The problem was kept a secret, she said. It was that secrecy that Lynn participated in when he was Bevilacqua’s secretary for clergy from 1992 to 2004. The charges against him are that he endangered children who were molested by Brennan and Avery by keeping allegations against them secret and by allowing them to continue to serve in ministries in which they had access to minors.
Proving the case will be long and complex, Coelho said, but the crime itself is simple.
“This is a pretty straightforward crime,” the prosecutor said. “It’s just common sense; you don’t put children at risk.”
Early in his tenure as secretary for clergy, she said, Lynn had enough knowledge to understand the nature of the archdiocese’s problem with priests who molested children.
But, she said, “Lynn’s concerted effort was to protect the church from scandal.”
Bergstrom countered that he would not debate that there is a Catholic Church sex scandal.
“It is a documented truth that sexual abuse of children happened in the Catholic Church,” the attorney said.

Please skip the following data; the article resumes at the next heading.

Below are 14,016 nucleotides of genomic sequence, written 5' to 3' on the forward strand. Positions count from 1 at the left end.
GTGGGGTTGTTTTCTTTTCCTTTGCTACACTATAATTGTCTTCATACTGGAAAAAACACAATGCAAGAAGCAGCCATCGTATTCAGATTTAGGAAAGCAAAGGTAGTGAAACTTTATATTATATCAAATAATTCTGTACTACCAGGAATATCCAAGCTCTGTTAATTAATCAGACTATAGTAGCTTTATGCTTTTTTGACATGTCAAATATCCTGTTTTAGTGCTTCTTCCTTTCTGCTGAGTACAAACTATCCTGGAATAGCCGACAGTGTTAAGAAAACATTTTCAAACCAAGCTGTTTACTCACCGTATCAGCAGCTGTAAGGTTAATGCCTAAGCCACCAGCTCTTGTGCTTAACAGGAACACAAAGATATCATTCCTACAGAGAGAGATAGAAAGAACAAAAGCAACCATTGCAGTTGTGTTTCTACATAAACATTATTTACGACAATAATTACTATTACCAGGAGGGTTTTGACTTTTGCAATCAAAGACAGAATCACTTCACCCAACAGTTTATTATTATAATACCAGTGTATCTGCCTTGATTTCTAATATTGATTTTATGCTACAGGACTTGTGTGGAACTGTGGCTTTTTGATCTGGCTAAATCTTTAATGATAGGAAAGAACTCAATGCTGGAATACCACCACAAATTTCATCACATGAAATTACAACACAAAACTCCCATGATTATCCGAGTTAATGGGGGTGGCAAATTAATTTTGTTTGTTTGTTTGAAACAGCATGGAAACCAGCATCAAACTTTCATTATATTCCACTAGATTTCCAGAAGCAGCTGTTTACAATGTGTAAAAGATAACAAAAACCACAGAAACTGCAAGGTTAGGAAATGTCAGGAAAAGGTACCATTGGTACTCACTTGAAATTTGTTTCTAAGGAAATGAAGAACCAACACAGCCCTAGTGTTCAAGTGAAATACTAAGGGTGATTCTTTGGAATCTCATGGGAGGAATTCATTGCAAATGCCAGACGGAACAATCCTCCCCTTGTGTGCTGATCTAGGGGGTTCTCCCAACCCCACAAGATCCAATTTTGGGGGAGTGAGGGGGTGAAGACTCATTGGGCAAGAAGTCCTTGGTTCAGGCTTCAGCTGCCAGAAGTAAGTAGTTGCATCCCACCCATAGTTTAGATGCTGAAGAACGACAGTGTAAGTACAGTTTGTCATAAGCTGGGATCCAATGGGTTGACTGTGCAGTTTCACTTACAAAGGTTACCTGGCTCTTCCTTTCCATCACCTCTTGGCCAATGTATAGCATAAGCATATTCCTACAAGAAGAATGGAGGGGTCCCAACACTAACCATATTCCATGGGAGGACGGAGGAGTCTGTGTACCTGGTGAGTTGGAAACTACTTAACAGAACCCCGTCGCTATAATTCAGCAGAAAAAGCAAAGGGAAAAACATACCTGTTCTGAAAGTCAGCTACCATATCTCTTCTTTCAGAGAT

But he said he would defend Lynn against a narrow set of charges that he had facilitated that abuse and he said there were no grounds for the conspiracy charge against Lynn.
Lynn, Brennan, Avery and two others were arrested in February 2011 after a grand jury issued a report on its investigation of sexual molestation allegations against Philadelphia’s Catholic clergy.
The five, which included the Rev. Charles Engelhardt and former St. Jerome’s parish school teacher Bernard Shero, initially were not charged with conspiracy. Prosecutors later added conspiracy charges, although that charge against Shero was subsequently removed by a judge. Engelhardt and Shero will be tried later.
Bergstrom said Lynn had never spoken to or met the men who said they had been molested by Avery and Brennan when they were minors.
“Yet, he is charged with endangering their welfare,” Bergstrom said.
Attorney William Brennan, who is not related to his client James Brennan, said there is no grand conspiracy involved in his case. He said 99 percent of the case against Lynn has nothing to do with Father Brennan. There is just one witness against Brennan, the lawyer said, and he told the jurors it was up to them to see if that witness is reliable.